“Alone we can do so little; together we can do so much” – Helen Keller

The birds have been keeping me sane all week.

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Their songs, tweets, chirps, and twittering melodies have calmed me, any moment I felt anxious about a bit of a difficult week.

It was Billie Holiday’s birthday. Her voice brings me back to a different time.

Ten Things of Thankful

I am thankful for a glimpse into an unfamiliar place.

The Colours of Kenya

Love the colours.

I meant to include this last week. Lizzi wrote this incredible story about her time in Kenya. If you haven’t read it, you should.

I am thankful for tall mountain pose.

Someone who knows a lot more about yoga than me found this one. I’ve been trying it out. The woman describes the poses well, though I don’t know I am all that good at following the instructions. The deep breathing is the nice part.

The music in the background is rather soothing, but for the clanging bell sound that makes me think of that warning bell you hear at a train track as a train comes near. Not so relaxing for me. Kind of triggering.

I am thankful for a challenging week.

I have been doing A to Z for the first time and this week has been rather fun. I’ve not put too much pressure on myself with it.

I am thankful for an opportunity to share a little piece of myself.

It Was All a Blur #MyBlindStory

I am thankful for a night out at an author reading which involved some helpful men who showed me through the library and a kind word from an author, on a night I almost missed out on entirely.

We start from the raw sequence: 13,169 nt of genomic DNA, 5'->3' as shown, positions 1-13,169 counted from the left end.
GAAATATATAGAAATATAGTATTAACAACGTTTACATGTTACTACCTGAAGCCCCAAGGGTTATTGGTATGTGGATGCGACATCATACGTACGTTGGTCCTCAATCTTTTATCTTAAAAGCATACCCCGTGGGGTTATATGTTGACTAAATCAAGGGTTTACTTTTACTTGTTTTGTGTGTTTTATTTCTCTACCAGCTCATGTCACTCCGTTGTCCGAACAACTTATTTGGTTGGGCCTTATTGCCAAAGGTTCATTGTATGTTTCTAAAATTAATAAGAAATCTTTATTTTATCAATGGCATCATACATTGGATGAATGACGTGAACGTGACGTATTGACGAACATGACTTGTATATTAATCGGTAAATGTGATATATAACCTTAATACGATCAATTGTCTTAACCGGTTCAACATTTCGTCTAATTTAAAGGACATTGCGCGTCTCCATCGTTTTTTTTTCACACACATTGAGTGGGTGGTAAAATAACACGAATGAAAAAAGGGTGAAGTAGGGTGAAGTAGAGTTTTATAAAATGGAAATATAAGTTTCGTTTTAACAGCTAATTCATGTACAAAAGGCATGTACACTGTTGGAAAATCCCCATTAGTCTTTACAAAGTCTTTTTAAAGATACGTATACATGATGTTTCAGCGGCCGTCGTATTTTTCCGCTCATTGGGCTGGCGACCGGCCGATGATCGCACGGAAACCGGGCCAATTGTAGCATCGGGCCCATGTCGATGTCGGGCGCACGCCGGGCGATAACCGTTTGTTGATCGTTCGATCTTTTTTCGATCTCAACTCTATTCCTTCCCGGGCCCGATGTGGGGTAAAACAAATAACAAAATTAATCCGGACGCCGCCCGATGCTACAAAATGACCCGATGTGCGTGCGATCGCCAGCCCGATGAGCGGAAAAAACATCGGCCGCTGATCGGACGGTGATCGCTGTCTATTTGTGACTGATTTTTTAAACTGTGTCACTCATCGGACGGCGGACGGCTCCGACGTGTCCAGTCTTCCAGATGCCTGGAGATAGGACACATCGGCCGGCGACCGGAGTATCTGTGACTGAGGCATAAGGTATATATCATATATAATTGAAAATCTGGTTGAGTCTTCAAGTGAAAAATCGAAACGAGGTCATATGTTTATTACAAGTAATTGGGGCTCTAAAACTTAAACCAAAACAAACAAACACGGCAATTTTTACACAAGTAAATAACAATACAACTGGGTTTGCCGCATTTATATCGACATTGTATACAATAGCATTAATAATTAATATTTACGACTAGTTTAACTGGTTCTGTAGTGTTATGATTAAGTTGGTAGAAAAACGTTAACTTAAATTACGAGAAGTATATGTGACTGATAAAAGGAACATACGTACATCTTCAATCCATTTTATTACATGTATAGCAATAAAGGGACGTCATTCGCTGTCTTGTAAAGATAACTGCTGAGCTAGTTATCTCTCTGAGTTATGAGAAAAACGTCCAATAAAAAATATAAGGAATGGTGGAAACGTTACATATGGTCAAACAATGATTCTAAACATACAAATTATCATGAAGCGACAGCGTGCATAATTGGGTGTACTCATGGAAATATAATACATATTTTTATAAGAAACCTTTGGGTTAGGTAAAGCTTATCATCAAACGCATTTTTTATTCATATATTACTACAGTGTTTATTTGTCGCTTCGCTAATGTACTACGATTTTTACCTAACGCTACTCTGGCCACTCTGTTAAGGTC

It had been a rather bad week and I almost backed out and stayed hidden at home. If I’d received the rejection to a writing pitch I would receive while I was at said author reading, or if I’d heard the unsettling news that would come later on that night involving 45 and missile strikes, I may have chosen to stay hidden. Thankfully, I hadn’t. It was a rainy night, but I am glad I braved it anyway.

“Ann Walmsley author of the Prison Book Club will be sharing her experience of becoming a book club volunteer at men’s prisons in Ontario. This incredible book recently won the Edna Staebler award in 2016. One juror Bruce Gillespie quoted: “Walmsley’s book provides a unique glimpse into the lives of incarcerated men and the transformative power of literature and fellowship.” Featured several times on CBC it is truly a honour to have her come to Woodstock Public Library.”

After the reading, I introduced myself to the author and bought a copy of her book. I spoke to her about being a writer and she gave me a bookmark with her email and told me I could email her if I ever had any questions about writing.

http://www.annwalmsley.com

I am thankful for scoops and slurs.

I have moved on from Brahms’ Lullaby and on to learning a song I didn’t recognize from my teacher’s description, until she played a little of it and a song that came, preprogrammed on my brother’s little keyboard from childhood, it all came back to me. I love the different violin techniques in this one. It will be a challenge, but one I am quite excited about taking on.

There are scoops when playing the violin. Going from one string to another.

Not all slurs are nice, but the one that occurs in this song is a new technique to me.

I am thankful for family members who are handy and generous with their talents and time.

A leak somewhere in my shower, dripping water down through my ceiling and into my living room are a different sort of April showers. Keep that outside my home preferably.